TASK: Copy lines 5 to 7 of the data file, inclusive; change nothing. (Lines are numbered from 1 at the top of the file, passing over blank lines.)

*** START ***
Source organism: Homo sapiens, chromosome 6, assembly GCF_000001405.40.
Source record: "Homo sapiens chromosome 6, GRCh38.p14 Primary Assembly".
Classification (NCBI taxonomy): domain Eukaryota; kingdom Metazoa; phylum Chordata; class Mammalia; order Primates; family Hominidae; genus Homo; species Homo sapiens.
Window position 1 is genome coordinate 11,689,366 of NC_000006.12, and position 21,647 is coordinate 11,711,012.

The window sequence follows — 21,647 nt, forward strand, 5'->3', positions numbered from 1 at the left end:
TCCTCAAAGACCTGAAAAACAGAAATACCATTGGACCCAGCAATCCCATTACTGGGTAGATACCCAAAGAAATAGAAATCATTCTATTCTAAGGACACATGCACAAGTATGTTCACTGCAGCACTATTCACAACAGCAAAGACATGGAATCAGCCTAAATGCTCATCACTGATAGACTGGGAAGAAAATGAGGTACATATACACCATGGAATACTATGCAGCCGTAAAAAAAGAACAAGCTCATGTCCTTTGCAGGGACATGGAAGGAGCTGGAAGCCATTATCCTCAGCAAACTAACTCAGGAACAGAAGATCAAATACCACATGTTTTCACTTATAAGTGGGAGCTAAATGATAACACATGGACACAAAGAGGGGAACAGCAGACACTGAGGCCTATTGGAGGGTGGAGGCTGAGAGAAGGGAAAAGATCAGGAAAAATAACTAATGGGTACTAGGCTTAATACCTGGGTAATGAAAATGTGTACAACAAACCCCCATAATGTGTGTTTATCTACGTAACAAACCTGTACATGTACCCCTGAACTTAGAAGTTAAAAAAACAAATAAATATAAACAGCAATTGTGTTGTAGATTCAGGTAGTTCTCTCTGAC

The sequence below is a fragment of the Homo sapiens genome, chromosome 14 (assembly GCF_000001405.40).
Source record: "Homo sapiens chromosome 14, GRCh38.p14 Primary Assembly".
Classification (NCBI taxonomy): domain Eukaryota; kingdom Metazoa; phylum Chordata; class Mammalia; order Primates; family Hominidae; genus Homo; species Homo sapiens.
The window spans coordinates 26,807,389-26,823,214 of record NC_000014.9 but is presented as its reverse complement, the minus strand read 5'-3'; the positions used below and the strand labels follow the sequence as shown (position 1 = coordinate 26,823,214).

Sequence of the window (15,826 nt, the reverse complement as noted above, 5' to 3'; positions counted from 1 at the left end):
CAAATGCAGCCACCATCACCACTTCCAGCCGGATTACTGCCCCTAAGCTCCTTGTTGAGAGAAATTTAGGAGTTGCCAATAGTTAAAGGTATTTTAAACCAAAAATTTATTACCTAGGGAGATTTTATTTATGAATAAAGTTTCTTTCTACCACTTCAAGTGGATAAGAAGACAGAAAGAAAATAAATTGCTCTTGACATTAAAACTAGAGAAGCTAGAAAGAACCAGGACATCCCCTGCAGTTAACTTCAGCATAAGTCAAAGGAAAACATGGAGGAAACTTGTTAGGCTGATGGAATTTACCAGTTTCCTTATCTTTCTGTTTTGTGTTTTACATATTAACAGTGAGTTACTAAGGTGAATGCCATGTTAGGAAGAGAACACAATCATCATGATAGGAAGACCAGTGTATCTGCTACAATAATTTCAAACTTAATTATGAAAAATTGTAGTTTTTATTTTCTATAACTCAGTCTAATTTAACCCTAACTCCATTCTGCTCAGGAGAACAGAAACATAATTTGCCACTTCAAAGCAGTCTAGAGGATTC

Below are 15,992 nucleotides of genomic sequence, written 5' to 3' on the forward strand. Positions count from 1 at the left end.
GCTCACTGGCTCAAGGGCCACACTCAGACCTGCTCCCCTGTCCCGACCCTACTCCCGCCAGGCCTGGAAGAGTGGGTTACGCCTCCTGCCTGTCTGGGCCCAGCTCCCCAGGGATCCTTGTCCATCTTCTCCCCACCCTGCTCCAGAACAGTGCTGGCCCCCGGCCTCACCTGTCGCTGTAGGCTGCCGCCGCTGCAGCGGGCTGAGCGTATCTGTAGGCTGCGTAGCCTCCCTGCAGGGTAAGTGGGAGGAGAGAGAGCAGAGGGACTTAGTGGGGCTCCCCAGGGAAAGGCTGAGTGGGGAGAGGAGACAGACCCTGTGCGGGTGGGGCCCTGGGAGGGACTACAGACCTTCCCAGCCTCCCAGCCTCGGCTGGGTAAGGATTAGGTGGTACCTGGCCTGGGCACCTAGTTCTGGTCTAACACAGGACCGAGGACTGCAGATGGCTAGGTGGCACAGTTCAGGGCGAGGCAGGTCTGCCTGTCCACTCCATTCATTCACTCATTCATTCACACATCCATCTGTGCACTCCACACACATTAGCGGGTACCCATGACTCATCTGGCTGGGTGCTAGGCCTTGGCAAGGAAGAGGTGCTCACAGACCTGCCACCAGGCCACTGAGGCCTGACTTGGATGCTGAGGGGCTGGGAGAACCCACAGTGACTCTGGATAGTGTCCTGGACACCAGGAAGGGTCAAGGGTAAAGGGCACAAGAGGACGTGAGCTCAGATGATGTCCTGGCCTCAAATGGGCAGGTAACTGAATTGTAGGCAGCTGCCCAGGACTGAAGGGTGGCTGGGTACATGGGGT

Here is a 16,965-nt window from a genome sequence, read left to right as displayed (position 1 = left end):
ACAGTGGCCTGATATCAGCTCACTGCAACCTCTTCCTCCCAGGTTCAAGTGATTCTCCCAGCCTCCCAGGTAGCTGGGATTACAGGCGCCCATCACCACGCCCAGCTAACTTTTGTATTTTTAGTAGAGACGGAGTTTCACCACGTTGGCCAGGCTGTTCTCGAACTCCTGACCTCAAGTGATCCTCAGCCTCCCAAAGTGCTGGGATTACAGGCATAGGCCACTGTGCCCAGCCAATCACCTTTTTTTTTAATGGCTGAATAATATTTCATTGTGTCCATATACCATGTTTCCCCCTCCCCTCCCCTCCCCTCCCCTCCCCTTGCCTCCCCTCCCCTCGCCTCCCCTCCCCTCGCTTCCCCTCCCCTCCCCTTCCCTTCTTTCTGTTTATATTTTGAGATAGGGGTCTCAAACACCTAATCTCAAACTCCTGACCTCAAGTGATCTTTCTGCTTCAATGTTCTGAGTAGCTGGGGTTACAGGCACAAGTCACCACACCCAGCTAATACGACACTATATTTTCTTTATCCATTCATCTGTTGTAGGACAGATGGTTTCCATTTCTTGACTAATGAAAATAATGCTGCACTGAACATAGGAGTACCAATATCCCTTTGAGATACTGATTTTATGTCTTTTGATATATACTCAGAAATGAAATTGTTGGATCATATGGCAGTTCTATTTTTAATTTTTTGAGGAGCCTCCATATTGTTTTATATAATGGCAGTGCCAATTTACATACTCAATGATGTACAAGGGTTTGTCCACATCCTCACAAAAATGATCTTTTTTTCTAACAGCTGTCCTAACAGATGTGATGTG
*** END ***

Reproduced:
The window sequence follows — 21,647 nt, forward strand, 5'->3', positions numbered from 1 at the left end:
TCCTCAAAGACCTGAAAAACAGAAATACCATTGGACCCAGCAATCCCATTACTGGGTAGATACCCAAAGAAATAGAAATCATTCTATTCTAAGGACACATGCACAAGTATGTTCACTGCAGCACTATTCACAACAGCAAAGACATGGAATCAGCCTAAATGCTCATCACTGATAGACTGGGAAGAAAATGAGGTACATATACACCATGGAATACTATGCAGCCGTAAAAAAAGAACAAGCTCATGTCCTTTGCAGGGACATGGAAGGAGCTGGAAGCCATTATCCTCAGCAAACTAACTCAGGAACAGAAGATCAAATACCACATGTTTTCACTTATAAGTGGGAGCTAAATGATAACACATGGACACAAAGAGGGGAACAGCAGACACTGAGGCCTATTGGAGGGTGGAGGCTGAGAGAAGGGAAAAGATCAGGAAAAATAACTAATGGGTACTAGGCTTAATACCTGGGTAATGAAAATGTGTACAACAAACCCCCATAATGTGTGTTTATCTACGTAACAAACCTGTACATGTACCCCTGAACTTAGAAGTTAAAAAAACAAATAAATATAAACAGCAATTGTGTTGTAGATTCAGGTAGTTCTCTCTGAC

The sequence below is a fragment of the Homo sapiens genome, chromosome 14 (assembly GCF_000001405.40).